CAN A REGISTERED GPA HOLDER SELL A PROPERTY?
No, a registered GPA holder cannot sell a property. Even if the GPA is registered with the Sub-Registrar’s Office, the GPA holder is not at all authorized to sell the property on the behalf of the owner. In the latest judgment by the Honorable Supreme Court of India, the Honorable Court categorically invalidated the sale of a property through GPA. A GPA holder only has the authority to carry out tasks assigned by the owner, which does not include the selling of property.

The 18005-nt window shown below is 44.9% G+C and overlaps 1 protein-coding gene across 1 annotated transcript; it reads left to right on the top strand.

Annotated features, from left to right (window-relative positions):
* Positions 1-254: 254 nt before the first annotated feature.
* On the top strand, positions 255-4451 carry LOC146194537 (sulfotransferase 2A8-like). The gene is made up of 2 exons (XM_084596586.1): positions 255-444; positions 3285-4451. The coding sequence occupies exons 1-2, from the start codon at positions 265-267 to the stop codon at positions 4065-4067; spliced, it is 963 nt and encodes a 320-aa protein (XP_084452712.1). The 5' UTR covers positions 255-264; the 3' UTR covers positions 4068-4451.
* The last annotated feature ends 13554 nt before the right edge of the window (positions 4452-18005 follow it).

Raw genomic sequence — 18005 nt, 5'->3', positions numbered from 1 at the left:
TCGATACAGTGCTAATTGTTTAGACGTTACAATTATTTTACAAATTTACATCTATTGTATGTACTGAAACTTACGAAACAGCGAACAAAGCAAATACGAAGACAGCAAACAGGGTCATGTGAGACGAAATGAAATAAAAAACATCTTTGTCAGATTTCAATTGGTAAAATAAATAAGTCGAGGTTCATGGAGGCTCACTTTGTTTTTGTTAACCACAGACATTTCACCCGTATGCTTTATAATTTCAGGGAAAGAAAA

WHY DO GPA TRANSACTIONS ATTRACT PEOPLE?
From the perspective of a seller, the GPA route allows them to sell a property even if they do not hold clear titles of the property. There are various legal provisions which give impetus to the GPA transactions. And many schemes of Urban Development Authorities (Municipal Corporations), where the properties are allotted on the basis of leasehold, it comes with a significant gestation period before the property can be sold legitimately. For sidestepping such provisions, the GPA route is employed habitually.